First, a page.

Place -Santa Paula Community Center-530 W. Main Street Santa Paula Ca.
Full Seminar Fee $35 before Oct. 8 . $45 after. Fee for pm session only $20/$25 -Exhibitor table $35.
No refunds. Regustration may be available at door as space allows. For students scholarship : send $20 with letter describing income and academic goals ($5 for pm session only) One person formDietrick Institute P.O. Box 2506 Ventura,Ca. 93002
Phone:805-643-3169 FAX: 805-643-6267
Email: firstname.lastname@example.org (jan)
Time from 11:30 am to 3:30 pm
Tuesday October 15,1996
Santa Paula Community Center
503 W. Main Street
Presented by: The Dietrick Institute for Applied Insect Ecology Sponsored by: Ventrua County Lighthouse Farm Network,Committee for Sustainable Agriculture and UC Cooperative Extension.
Everett Dietrick Institute for Applied Insect EcologyA non-profit since 1996 to develop and offer educational programs that promote the use of biological pest management strategies based on maintaining restoring or enhancing the diversity of organisms in soil and above-ground food webs. For more information call Jan Dietrick 805-643-3169
Ventura County Lighthouse Farm NetworkMonthly meetings sponsored by the Community Alliance with Family Farmers for any grower interested in reducing chemical inputs and developing more biologically based methods of farming,with an eye to the bottom line. For information, Call Beth von Gunten 805-643-2325
Soil Microbial Biomass ServiceA service of the Department of Botany and Plant Pathology,Oregon State University at Corvallis organized in 1984 to assay microbial biomass of forest,farm and prairie soils and manage a database to guide farmers and ecologists in soil restoration and improving plant health and agricultural productivity. For more information,call Elaine Ingham 541-737-7715
Committee for Sustainable AgricultureOrganized since 1982 to promote a sustainable system that is ecologically sound,economically viable and socially just. The 1997 Ecological Farming Conference is January 22-25,Pacific Grove,Ca.For information call 408-763-2111 or Fax 408-763-2112
Soil ecologists,using new high-tech microscopic techniques, have begun to discover the importance of soil foodwebs as a prime indicator of ecosystem health. Plants profoundly affect and are affected by soil organic matter and nutrient cycling. Food web nutrient cycling starts with root exudates and the varying needs of carbon and nitrogen at each microbe tropic level. Composts,compost teas and mulches have different effects on plants.Good soil for each crop has measurable numbers and ratios of bacterial or fungal biomass or activity,protozoa and beneficial nematodes,and nematode maturity indices.The goal of soil ecologists is to develop bioassay techniques and an expanding database to manage soil foodwebs that maximize plant health and biological control. Good biological control below ground supports good biological control above ground. The Dietrick Institute for Applied Insect Ecology is non-profit and promotes research and education projects in Ventrue County Ca.This Soil Ecology Seminar will provide the scientific basis and sampling techniques for participants in these agroecology projects and for interested growers,advisors,researchers growers and agricultural suppliers.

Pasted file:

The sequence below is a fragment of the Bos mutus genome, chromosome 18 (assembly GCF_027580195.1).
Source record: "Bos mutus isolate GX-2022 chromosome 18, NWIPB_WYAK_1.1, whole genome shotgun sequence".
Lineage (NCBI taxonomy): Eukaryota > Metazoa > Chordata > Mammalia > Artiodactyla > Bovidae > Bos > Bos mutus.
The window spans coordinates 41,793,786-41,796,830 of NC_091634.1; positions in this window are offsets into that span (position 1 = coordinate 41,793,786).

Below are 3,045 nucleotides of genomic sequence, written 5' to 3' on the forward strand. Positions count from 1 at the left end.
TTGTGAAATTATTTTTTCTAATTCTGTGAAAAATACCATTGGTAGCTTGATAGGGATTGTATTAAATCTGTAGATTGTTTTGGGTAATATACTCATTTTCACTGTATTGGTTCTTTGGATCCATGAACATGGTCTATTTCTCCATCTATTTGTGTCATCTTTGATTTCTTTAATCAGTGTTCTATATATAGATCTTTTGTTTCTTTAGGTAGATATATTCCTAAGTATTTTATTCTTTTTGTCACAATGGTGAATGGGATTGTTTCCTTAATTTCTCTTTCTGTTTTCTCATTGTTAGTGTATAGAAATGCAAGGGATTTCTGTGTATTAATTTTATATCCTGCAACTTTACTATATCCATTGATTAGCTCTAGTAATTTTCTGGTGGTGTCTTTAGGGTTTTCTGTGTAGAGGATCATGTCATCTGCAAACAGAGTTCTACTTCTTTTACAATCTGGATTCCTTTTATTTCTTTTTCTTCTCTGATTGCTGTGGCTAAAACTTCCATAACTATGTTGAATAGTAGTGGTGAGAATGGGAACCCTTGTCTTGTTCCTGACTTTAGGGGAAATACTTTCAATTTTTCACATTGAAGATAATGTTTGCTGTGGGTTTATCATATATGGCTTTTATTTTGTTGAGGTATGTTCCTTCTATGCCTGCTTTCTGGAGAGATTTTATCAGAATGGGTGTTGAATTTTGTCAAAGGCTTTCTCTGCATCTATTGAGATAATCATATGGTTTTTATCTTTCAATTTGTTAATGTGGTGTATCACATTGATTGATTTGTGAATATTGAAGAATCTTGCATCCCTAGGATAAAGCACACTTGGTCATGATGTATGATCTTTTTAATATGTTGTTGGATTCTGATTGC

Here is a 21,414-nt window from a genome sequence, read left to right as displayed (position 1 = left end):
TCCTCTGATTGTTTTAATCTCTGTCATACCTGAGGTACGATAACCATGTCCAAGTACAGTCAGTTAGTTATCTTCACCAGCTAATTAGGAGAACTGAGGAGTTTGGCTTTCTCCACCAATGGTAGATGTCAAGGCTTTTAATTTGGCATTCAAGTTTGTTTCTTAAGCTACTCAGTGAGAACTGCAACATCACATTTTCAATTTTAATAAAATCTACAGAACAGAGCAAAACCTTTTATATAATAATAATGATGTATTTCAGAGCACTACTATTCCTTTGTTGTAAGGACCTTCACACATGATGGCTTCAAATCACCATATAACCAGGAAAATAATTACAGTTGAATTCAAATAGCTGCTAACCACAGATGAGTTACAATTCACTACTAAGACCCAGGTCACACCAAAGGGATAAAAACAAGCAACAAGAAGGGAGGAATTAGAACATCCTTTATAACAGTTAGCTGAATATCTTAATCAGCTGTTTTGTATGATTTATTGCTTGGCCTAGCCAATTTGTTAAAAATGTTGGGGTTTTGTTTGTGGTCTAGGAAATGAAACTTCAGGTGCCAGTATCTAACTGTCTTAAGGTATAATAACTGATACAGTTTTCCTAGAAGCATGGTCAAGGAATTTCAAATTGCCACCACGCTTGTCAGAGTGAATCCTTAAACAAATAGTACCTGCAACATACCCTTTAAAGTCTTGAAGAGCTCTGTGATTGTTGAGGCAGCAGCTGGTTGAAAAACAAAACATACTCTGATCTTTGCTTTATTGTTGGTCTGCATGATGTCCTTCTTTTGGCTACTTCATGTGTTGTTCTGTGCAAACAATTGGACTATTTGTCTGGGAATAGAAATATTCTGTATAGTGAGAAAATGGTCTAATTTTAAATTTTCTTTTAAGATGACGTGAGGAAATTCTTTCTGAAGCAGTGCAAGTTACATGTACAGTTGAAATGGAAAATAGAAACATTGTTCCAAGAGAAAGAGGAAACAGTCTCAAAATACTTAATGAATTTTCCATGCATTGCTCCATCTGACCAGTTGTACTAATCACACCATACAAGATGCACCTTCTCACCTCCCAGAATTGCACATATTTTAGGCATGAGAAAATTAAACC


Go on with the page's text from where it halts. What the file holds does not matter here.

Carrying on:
Application applied for 3 CE hours for Crop & Pest Control Advisors
for Citrus,Avocado,Strawberry and Vegetable Growers,Landscape Installers,Researchers,Crop and pest control Advisors.
Morning Session 11:30-12:30 Sampling for Microbial Biomass
Catered Lunch with Break-Out Discussion 12:30 to 1:30 A: Creating a Soil Microbial Biomass Database for Citrus in Ventrua Co. B: Creating a Ventura Co. Strawberry/.Row crop Lighthouse Meeting to learn about biological production system
Afternoon 1:30-3:00 Seminar by Dr. Elaine InghamDisease Control-Types of Soil Biodiversity for Growing Different Crops-Mulches,Composts and Compost teas to Restore Biodiversity for Your Crop.
How to get thereHwy 126 to Santa Paula,north on Peck Rd. croww Harvard Blvd. Turn east on Main St. Community Center is on southwest corner of Main & Steckle Dr.